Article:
Letter from Amy: July 6, 2022
"If you sow to the Spirit, you will reap eternal life from the Spirit. So let us not grow weary in doing what is right, for we will reap at harvest time." Galatians 6:8-9
In my sermon Sunday, I said that one way of "sowing to the Spirit" was to practice the spiritual disciplines. Spiritual disciplines help us participate in the new creation, bringing our habits and bodies into alignment with God's work of renewing all things. They loosen our grip on certain things (control, security, acclaim, etc) in order to open our hands to receive our life and goodness from God. Below is the list of disciplines that was on the screen at church:
Disciplines of Saying No (Disciplines of Self-Denial)
Secrecy (about one's prayer/service)
Disciplines of Saying Yes (Disciplines of Engagement)
I have found deeper freedom and joy in my relationship with God through practicing spiritual disciplines. If you have questions or would like to explore together, I would love to talk to you! I've also listed a few resources below that I've found helpful; this isn't an exhaustive list, simply a few personal favorites. If you have other suggested resources, feel free to add them to the comments on this post.
Celebration of Discipline by Richard Foster. If you only read one book on spiritual disciplines, I recommend this one. A simple, clear, gentle, and gracious invitation to the disciplines.
The Spirit of the Disciplines by Dallas Willard. I just read this book last week (sermon prep!) and found it rich and helpful; it puts a bit more theological meat on the bones of Foster's book.
The Way of the Heart: Spirituality of the Desert Mothers and Fathers by Henri Nouwen. I've lost track of the number of times I've read this book over the past 20 years; it's deep and insightful yet accessible (and quite short!). It focuses on the disciplines of silence, solitude, and prayer.
Sacred Rhythms by Ruth Haley Barton. Everything Barton writes is wonderful, and this book on the disciplines is no exception. (Fun fact: her brother is Bill Haley, fellow Anglican priest and director of Coracle)
Podcasts, Sermons, etc
I love the Renovaré podcast for conversations on spiritual disciplines and spiritual formation. Each episode feels like a tiny, refreshing retreat.
Incarnation preached a short sermon series on spiritual disciplines during Lent 2019. The series covered the disciplines of Submission, Worship, Service, Giving, Prayer, and Fasting and included some excellent sermons from members of the congregation!
Coracle is a local organization that facilitates conversations (many conveniently held on Zoom during lunch), events, and personal retreats that engage the spiritual disciplines.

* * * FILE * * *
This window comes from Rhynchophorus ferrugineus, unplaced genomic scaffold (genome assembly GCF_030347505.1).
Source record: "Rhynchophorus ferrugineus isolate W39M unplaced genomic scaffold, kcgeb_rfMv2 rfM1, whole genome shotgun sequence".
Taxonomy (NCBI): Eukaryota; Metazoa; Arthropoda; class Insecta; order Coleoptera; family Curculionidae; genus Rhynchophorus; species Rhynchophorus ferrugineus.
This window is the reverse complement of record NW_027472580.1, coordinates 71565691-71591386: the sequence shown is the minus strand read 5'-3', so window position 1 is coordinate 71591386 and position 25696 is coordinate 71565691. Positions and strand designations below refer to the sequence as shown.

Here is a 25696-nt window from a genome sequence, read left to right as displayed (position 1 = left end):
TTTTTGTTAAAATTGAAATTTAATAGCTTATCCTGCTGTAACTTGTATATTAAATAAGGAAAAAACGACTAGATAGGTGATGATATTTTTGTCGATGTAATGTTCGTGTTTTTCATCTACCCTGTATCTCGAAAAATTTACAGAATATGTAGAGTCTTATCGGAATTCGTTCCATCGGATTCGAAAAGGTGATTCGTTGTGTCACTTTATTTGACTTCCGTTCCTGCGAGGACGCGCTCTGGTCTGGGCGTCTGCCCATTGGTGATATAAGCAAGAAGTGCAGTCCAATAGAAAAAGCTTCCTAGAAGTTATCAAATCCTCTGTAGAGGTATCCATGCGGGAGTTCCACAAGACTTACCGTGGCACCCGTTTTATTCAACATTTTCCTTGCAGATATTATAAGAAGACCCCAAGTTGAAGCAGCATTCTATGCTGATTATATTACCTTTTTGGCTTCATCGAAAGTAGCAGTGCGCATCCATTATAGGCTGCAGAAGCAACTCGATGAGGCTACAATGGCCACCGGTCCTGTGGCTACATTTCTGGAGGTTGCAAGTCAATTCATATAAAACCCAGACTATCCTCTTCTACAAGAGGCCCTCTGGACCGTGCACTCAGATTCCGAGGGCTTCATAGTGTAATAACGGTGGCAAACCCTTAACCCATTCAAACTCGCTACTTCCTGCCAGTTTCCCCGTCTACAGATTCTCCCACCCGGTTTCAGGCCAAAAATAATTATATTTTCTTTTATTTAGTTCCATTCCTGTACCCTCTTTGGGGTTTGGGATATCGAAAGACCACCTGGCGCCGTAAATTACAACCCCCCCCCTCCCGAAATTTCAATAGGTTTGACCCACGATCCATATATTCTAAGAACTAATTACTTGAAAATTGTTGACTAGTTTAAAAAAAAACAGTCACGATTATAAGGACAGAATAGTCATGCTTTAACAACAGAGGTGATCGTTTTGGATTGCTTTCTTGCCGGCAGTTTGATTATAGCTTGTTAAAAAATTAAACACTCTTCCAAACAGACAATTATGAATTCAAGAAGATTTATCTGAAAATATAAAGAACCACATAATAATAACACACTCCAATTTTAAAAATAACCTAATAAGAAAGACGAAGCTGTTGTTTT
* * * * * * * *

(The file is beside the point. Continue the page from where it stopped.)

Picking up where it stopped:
We still pray midday prayer on Zoom every Tuesday and Thursday at 12pm. This is such a simple but formative discipline, and all are welcome. Links to join on the Virtual Worship page.
Stories from Bavaria Pilgrims
Another spiritual discipline is that of pilgrimage: walking ancient holy sites, often quite naturally practicing the disciplines of prayer, fellowship, solitude, silence, and sacrifice along the way. A team of Incarnation pilgrims led by Jenni McSwain recently visited Bavaria to view the Oberammergau Passion Play (performed once a decade since the Middle Ages) and hike the Ammergau Alps Meditation Trail, part of larger pilgrimage from Canterbury to Rome. This team also included several beloved outreach partners as part of our outreach focus on "refreshing the workers."
I've asked the team to share their reflections from the pilgrimage below. Read, enjoy, ask them questions — and begin to think/pray about whether you'd be interested in making a similar pilgrimage in 2023 or beyond. Europe is full of historic pilgrimage trail systems, and Liz (our former rector) hopes to continue to be engaged as our "Pastor of Pilgrimages" from the other side of the pond!
Beth: I clocked us at around 45 miles of walking over the course of four days, and the only thing to do was admire the scenery and talk about life! There’s something about moving forward through flatland, steep hills, and some seasonal raininess with a handful of people that lends itself to a deeper knowledge and respect of those folks. I’m so thankful that our friendships had this growth opportunity, not to mention the great conversations got my mind off the pain of so much walking on my joints!
Jenni: I think what came together well in Bavaria was the pacing of the week. It was nice to be introduced to the story of Oberammergau and the region, but most importantly the Passion Play at the beginning of the week. This set the tone for the rest of the week with our focus on walking the region and keeping our thoughts on Jesus. On another note, you can't go wrong with schnitzel and beer for dinner! Overall, this was a wonderful trip with a fantastic group of people!